Flu and the flu vaccine

Flu is a highly infectious illness that spreads rapidly through the coughs and sneezes of people who are carrying the virus.

If you're at risk of complications from flu, make sure you have your annual flu vaccine, available each year usually from October onwards.

There are two types of flu vaccine:

The effects of flu

Flu symptoms can hit quite suddenly and severely. They usually include fever, chills, headaches and aching muscles. You can often get a cough and sore throat.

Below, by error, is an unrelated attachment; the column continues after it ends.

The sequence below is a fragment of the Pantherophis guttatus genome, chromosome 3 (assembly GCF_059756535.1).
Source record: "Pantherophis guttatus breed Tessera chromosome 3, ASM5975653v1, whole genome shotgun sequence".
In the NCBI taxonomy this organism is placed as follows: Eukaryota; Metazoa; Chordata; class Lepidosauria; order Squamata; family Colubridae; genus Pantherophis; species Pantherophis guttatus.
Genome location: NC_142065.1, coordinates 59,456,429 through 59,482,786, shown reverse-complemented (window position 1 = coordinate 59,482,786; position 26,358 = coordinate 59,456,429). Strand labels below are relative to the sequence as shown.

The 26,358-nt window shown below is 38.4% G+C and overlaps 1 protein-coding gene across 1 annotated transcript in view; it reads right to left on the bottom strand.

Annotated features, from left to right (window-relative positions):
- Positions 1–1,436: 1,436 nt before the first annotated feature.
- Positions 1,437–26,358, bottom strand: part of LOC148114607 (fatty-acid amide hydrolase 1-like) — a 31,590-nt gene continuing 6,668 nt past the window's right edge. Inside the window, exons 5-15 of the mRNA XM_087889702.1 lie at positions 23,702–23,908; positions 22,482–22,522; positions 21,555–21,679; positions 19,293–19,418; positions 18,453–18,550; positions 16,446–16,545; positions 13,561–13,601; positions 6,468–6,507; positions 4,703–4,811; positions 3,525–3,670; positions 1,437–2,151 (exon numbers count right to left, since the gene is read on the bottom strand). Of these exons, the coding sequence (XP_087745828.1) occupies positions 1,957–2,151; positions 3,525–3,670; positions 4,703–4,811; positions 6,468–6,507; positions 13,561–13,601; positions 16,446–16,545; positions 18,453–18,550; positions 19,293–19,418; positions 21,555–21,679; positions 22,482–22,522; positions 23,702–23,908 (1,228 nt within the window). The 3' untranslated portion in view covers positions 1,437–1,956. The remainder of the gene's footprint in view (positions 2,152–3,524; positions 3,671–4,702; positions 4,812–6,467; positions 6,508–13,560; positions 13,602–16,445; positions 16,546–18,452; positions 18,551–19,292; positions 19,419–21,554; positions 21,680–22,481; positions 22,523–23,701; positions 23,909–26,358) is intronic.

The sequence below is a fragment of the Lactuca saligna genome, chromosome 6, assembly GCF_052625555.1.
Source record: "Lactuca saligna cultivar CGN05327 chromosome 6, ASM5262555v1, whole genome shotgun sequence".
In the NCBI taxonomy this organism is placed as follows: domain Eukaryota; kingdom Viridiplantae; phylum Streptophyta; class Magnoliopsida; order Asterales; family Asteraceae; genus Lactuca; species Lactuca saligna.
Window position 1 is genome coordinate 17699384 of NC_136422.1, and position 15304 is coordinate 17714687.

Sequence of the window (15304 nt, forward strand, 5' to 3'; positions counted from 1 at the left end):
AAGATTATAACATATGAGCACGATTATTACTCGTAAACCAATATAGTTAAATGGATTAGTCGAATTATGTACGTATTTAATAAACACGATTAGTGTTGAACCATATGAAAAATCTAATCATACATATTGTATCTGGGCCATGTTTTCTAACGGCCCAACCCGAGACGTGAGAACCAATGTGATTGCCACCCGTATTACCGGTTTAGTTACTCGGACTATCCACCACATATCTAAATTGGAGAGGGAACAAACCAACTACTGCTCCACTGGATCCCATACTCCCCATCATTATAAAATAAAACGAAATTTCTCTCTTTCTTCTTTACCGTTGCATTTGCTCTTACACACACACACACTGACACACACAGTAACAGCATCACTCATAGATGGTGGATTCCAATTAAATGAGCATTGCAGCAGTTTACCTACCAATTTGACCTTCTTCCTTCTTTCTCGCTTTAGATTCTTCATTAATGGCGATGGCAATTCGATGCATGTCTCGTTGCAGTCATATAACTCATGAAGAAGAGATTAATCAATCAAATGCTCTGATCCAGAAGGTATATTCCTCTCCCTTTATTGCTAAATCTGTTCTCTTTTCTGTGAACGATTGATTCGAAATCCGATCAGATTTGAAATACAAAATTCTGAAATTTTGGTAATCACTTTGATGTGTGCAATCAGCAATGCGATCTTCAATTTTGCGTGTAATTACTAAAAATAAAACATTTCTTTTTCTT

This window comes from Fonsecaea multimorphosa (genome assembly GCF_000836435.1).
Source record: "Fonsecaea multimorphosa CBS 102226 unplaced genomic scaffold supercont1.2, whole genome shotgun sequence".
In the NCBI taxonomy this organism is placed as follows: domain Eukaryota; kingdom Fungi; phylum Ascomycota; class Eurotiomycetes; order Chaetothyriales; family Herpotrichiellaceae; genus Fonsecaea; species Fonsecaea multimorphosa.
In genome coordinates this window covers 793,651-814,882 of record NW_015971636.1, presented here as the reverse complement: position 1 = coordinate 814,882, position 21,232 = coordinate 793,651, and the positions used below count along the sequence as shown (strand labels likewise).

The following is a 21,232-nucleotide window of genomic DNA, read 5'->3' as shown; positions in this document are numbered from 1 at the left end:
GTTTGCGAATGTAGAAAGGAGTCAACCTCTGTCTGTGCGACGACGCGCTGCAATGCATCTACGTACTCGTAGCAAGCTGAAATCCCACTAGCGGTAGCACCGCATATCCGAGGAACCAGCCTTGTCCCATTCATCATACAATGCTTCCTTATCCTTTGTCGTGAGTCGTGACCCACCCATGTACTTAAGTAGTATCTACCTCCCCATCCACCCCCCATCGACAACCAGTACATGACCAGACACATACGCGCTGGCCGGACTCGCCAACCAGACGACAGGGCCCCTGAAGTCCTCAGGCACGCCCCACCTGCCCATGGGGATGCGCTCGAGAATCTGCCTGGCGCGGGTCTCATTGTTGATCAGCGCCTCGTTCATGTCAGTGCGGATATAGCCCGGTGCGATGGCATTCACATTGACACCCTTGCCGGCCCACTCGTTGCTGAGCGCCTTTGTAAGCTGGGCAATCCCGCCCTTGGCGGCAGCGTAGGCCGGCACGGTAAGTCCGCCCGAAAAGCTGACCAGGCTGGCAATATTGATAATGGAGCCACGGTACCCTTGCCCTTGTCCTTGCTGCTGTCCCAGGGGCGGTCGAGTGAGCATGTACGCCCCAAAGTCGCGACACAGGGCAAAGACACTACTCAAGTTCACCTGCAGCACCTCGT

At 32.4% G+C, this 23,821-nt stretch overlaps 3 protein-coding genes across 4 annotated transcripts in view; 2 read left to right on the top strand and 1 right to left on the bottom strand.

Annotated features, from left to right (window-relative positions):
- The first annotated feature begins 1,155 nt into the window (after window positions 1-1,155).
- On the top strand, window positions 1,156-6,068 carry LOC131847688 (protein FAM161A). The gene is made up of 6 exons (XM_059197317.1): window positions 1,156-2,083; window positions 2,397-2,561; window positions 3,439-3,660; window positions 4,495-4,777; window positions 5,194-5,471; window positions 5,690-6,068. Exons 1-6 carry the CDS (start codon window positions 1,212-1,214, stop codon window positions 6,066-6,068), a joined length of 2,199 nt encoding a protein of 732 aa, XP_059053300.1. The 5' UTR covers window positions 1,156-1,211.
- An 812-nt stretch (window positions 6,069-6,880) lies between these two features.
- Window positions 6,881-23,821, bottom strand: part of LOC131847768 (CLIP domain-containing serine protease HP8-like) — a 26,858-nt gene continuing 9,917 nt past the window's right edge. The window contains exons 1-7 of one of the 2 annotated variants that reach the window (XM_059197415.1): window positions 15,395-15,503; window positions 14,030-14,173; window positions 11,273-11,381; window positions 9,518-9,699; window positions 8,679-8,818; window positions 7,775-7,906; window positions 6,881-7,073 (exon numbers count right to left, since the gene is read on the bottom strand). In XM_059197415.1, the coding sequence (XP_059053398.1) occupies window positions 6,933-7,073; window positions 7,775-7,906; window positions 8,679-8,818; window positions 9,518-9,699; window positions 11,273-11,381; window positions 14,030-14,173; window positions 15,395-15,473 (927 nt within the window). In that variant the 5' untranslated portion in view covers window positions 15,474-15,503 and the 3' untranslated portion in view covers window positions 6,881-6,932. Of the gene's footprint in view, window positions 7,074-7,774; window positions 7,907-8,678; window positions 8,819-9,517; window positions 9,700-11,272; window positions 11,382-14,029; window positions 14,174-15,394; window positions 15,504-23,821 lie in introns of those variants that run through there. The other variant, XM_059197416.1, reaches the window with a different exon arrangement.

Because flu is caused by a virus and not bacteria, antibiotics won't treat it.

Anyone can get flu, but it can be more serious for certain people, such as:

  • People aged 65 or over
  • People who have a serious medical condition
  • Pregnant women

If you are in one of these groups, you're more vulnerable to the effects of flu (even if you're fit and healthy) and could develop flu complications, which are more serious illnesses such as bronchitis and pneumonia, which could result in hospitalisation.

Flu can also make existing medical conditions worse.

Read more about flu.

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